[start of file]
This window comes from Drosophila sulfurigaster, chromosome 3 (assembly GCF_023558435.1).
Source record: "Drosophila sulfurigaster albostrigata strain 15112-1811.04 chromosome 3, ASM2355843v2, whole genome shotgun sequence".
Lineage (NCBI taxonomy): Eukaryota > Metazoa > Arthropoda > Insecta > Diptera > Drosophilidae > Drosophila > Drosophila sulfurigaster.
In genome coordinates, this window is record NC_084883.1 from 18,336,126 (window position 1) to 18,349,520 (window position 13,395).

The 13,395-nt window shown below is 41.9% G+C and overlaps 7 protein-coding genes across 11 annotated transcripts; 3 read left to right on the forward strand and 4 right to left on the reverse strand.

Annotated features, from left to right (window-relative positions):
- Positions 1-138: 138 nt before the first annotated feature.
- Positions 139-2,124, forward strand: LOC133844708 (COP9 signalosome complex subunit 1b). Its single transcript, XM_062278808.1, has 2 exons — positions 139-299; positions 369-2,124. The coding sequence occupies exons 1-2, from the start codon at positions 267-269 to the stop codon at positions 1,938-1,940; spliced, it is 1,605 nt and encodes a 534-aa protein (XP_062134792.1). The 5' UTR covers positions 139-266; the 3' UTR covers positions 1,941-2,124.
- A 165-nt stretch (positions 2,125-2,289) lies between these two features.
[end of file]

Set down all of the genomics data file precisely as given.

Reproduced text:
This window comes from Drosophila sulfurigaster, chromosome 3 (assembly GCF_023558435.1).
Source record: "Drosophila sulfurigaster albostrigata strain 15112-1811.04 chromosome 3, ASM2355843v2, whole genome shotgun sequence".
Lineage (NCBI taxonomy): Eukaryota > Metazoa > Arthropoda > Insecta > Diptera > Drosophilidae > Drosophila > Drosophila sulfurigaster.
In genome coordinates, this window is record NC_084883.1 from 18,336,126 (window position 1) to 18,349,520 (window position 13,395).

The 13,395-nt window shown below is 41.9% G+C and overlaps 7 protein-coding genes across 11 annotated transcripts; 3 read left to right on the forward strand and 4 right to left on the reverse strand.

Annotated features, from left to right (window-relative positions):
- Positions 1-138: 138 nt before the first annotated feature.
- Positions 139-2,124, forward strand: LOC133844708 (COP9 signalosome complex subunit 1b). Its single transcript, XM_062278808.1, has 2 exons — positions 139-299; positions 369-2,124. The coding sequence occupies exons 1-2, from the start codon at positions 267-269 to the stop codon at positions 1,938-1,940; spliced, it is 1,605 nt and encodes a 534-aa protein (XP_062134792.1). The 5' UTR covers positions 139-266; the 3' UTR covers positions 1,941-2,124.
- A 165-nt stretch (positions 2,125-2,289) lies between these two features.